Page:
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The purpose of this resource is to enhance students’ awareness of the distribution and value of clean drinking water. Students will develop critical views about managing and sustaining this vital resource. The material is suitable for grades 4 to 8 but may need adaptations for grade 4.
The unit includes:
There are a total of 12 easy to use and understand, springboard activities. Each includes goals, materials, instructions and handouts ready to photocopy :
1. Water Quiz - Self test – introductory activity, 20 min
2. Pools of knowledge - Class brainstorm and discussion - knowledge inventory, 1 hr
3. Water Meter - Personal consumption chart – personal tracking, 1.5 hrs over the week
4. Water Challenges – Reading and crossword – world water challenges and BC’s supply, 1.5 hrs
5. Water Outreach – Field trip, guest speaker, or interviews – direct experiences, time varies
6. Water Around the World – Using data to create country profiles – compiling information, 2hrs
7. Waterton River – Water pollution board game – learn about pollution reduction and democracy, 2hrs
8. Is Bottled Better Than Tap – Discussion – uses the inner circle/outer circle organization, 2.5 hrs
9. Water Case Studies – Writing assignment – read about, internalize, share and write, 2hrs
10. Water Facts Cartoon – Wrap-Up Art Assignment – review of topics, 1hr
11. Taking Action – Student Projects – Teaching action tools and using them, 2+hrs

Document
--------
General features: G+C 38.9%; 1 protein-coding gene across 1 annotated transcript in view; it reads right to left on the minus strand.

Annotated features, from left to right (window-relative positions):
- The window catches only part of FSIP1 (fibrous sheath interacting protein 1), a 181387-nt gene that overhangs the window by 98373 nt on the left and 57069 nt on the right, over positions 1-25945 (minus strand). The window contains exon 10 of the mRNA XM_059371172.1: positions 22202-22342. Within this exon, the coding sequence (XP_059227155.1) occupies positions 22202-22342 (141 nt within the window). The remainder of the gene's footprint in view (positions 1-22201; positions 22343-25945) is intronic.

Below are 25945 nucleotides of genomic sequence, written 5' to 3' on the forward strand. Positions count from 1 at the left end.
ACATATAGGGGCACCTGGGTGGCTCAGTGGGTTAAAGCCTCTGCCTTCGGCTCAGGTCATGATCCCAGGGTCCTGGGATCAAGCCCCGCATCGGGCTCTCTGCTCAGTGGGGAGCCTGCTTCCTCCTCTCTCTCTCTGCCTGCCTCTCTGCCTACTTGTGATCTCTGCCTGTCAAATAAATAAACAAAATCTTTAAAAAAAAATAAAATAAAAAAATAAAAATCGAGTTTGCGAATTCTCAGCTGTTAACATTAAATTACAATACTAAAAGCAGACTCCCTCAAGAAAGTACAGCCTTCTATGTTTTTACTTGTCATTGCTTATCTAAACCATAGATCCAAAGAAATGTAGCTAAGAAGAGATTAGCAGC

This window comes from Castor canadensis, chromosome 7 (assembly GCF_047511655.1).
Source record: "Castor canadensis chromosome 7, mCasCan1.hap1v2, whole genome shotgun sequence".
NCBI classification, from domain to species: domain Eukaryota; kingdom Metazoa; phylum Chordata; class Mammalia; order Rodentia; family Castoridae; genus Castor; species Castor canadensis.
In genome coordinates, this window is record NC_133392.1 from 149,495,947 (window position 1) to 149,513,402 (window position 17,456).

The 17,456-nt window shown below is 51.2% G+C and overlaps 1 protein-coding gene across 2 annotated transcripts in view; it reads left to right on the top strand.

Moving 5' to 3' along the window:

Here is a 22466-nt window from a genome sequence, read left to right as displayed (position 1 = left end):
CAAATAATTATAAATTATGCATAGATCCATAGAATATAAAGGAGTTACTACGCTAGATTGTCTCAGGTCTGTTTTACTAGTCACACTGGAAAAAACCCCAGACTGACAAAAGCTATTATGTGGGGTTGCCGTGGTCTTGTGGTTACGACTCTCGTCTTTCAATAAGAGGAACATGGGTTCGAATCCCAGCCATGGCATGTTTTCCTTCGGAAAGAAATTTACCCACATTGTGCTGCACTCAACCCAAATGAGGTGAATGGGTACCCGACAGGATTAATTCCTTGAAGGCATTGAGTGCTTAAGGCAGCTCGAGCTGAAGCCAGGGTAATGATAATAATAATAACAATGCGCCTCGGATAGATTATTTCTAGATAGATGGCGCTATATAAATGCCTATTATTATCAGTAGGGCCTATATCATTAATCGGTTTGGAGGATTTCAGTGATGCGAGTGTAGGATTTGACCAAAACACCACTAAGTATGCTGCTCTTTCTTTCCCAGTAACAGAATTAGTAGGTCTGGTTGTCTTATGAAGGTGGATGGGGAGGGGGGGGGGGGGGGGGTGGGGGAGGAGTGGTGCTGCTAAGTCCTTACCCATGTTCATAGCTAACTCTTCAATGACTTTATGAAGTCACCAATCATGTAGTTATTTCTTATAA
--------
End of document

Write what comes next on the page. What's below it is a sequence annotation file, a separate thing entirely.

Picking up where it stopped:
12. Water Quiz Take Two – Self-test retake – reflection on learning, 45 min.
The accompanying CD-Rom contains:
1. BC Ministry of Education Learning Outcomes
2. JPEG photos, in black and white or colour, slide show
5. A complete, printable copy of the unit
The following tool will allow you to explore the relevant curriculum matches for this resource. To start, select a province listed below.
|Bias Minimization||Very Good|
|Bias Minimization: Presents as many different points of view as necessary to fairly address the issue(s).|
|Multiple Dimensions of Problems & Solutions||Very Good|
|Multiple Dimensions of Problems & Solutions: |
The resource effectively addresses multiple dimensions of problems and solutions. These should include the environmental, economic and social dimensions of the issue(s) being explored.
|Respects Complexity||Very Good|
|Respects Complexity: The complexity of problems is respected. A systems-thinking approach is encouraged.|
|Action Experience||Very Good|
|Action Experience: Provides opportunities for authentic action experiences in which students can work to make positive change in their communities.
|Action Skills||Very Good|
|Action Skills: Explicitly teaches the skills needed for students to take effective action (e.g. letter-writing, consensus-building, etc.).|
|Empathy & Respect for Humans||Very Good|
|Empathy & Respect for Humans: Empathy and respect are fostered for diverse groups of humans (including different genders, ethnic groups, sexual preferences, etc.).|
|Personal Affinity with Earth||Very Good|